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Catholic-Animals
THE ARK

A Publication of
THE CATHOLIC STUDY CIRCLE
FOR ANIMAL WELFARE

 

From The Ark, No. 187 Spring 2001

St Francis, Creation and Original Innocence

Fr Mark Elvins is a Fransiscan Capuchin friar working with homeless people in Chester.* Here he talks about the original innocence of nature in Eden, and of how St Francis sought to relive that God-given state.

By Fr Mark Elvins, OFM.Cap

St Francis did not speak of nature; instead he talked of the 'heavens', the 'earth' and the 'creatures under the heavens'.  His vocabulary was not derived from any of the scientific notions that condition our modern thinking, but rather from the literature of the Bible.  The literature of the Bible is full of poetic whimsy such as 'Why leap ye so, ye high hills?' (in Ps 68), 'the valleys also shall stand so thick with corn, that they shall laugh and sing.' (Ps 65) [Coverdale trans].  The scriptures abound with mythical beasts such as unicorns and basilisks and the great sea monsters Leviathon and Beomoth (but alas, more recent translating seem to have excised many of these whimsicalities).  There is something magical about descriptions of nature in which vegetation rejoices and the world is full of innumerable creeping creatures.

Medieval man's idea of creation was like a book which lay open and wherein could be read the great works of God.  God spoke to Moses out of the burning bush, pillars of cloud and fire led the Israelites through the wilderness, and Christ was crucified on a hill outside Jerusalem.  Looking into this book of creation, St Basil the Great said that of all the fruits of the earth the sweetest was the fruit of tranquility.  In this we see nature has a balm for the senses, and Basil adds that the contemplation of nature 'banishes all insecurity and presumption'.

The conflict in nature

In the Book of the Apocalypse we read that there was war in heaven and Michael and his angels fought with the devil and his angels.  The result was that the devil or Satan was thrust out of heaven with all his demonic hordes to wander the earth for the ruination of souls.  This has resulted in the conflict that pervades creation.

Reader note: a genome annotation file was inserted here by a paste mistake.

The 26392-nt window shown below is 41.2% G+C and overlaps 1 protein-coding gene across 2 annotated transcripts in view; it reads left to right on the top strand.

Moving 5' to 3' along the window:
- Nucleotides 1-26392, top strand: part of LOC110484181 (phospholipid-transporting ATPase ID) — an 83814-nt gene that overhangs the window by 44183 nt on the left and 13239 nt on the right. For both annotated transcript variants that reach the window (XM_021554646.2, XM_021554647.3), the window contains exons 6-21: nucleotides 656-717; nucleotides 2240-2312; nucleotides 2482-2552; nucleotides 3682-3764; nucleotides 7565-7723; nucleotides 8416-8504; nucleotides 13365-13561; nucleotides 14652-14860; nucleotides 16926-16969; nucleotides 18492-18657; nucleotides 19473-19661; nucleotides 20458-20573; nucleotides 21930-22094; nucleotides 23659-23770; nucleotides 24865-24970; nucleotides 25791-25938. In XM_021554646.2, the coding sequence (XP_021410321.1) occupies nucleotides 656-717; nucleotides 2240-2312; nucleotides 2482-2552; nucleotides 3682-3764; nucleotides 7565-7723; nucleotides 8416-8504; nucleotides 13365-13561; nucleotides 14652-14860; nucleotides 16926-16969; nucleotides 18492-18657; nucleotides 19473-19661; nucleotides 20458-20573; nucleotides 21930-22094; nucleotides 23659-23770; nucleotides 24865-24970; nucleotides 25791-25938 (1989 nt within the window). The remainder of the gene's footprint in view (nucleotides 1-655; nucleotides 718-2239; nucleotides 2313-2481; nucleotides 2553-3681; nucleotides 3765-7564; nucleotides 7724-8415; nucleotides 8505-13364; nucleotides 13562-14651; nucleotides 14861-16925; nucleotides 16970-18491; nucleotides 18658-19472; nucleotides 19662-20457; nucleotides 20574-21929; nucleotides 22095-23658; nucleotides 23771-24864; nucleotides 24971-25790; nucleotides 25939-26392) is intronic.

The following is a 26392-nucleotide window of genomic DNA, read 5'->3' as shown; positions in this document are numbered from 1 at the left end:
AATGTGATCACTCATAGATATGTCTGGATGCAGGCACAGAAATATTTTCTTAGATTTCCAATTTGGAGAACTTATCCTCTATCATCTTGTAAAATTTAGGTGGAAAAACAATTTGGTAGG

We read in the Gospels that Jesus was led by the Spirit into the wilderness to be tempted by the devil.  Thus the wilderness regions or deserts came to be understood as the traditional dwelling place of Satan and his attendant demons.  The desert by definition is a barren and inhospitable place, the abode of wild animals, a place of testing for the human spirit where life itself is found in its starkest form.  In the religious context it is a place of testing where the Israelites had their faith forged in 40 years of wandering.  John the Baptist came out of the desert to recall Israel to its days of faith and the Desert Fathers went into the desert to contend with demons.   In this we see that the desert is the battleground of spiritual warfare.  The curse of Eden when Adam and Eve were cast out of the Garden included a continuing war with Satan summed up in the curse 'you shall bruise his head, and he shall bruise your heel' (Gen 3:15).

Paradise lost and regained

When Adam and Eve dwelt in the paradise garden all creation rejoiced in harmonious accord.  Adam had dominion over all the animals who recognised in him the authority of original innocence.  This rural idyll was shattered by sin and Adam and Eve were cast out of Eden.  The sin was intellectual pride in wanting to be like God by eating of the tree of knowledge of good and evil, which they had been forbidden to eat.   Satan had fallen in the same way.  This great original sin unleashed a reign of discord that endures to this day in a consequently disordered universe.

The Fall of humanity has disrupted creation therefore, and left the paradise garden a nostalgic memory with an endemic desire for restoration.  We see nature red in tooth and claw as a result of the Fall, and some in the mediaeval world saw demons in everything from toads, cats, dogs, apes, swine and even the beauty of women!  This gloomy dualism had a fixation on the transitoriness of life and the illusoriness and corruptibility of all earthly beauty.

Even Francis, with his positive approach to creation, occasioned to experience a certain demonic element in creation, such as when he was tormented by mice.  He was living in a cell near San Damiano and could not sleep or relax for swarms of mice which even disrupted his attempts to eat.  He concluded that this was a temptation of the devil, and a similar experience with the braying of a donkey which prevented him praying seemed like demonic interference.  It is also said that Francis contended with the devil in the craggy fastness of La Verna, high above Assisi, and on another occasion was miraculously received into the rock to avoid the devil who stood before him and a sheer precipice.

Francis in many ways typified the solitary hermits of the Egyptian desert who, by their prayers and penances, set out to conquer for Christ the demon-infested wilderness.   This was, in a sense, the way back to the paradise garden, for the loss of original innocence caused the expulsion of Adam and Eve from Eden could only be reclaimed by the restoration of innocence.  The characteristics of this original innocence were familiarity with God and dominion over all creatures.  Francis, by his long hours of prayer and penance, was assured of the forgiveness of all his sins and, like a number of penitential saints, his original innocence was restored.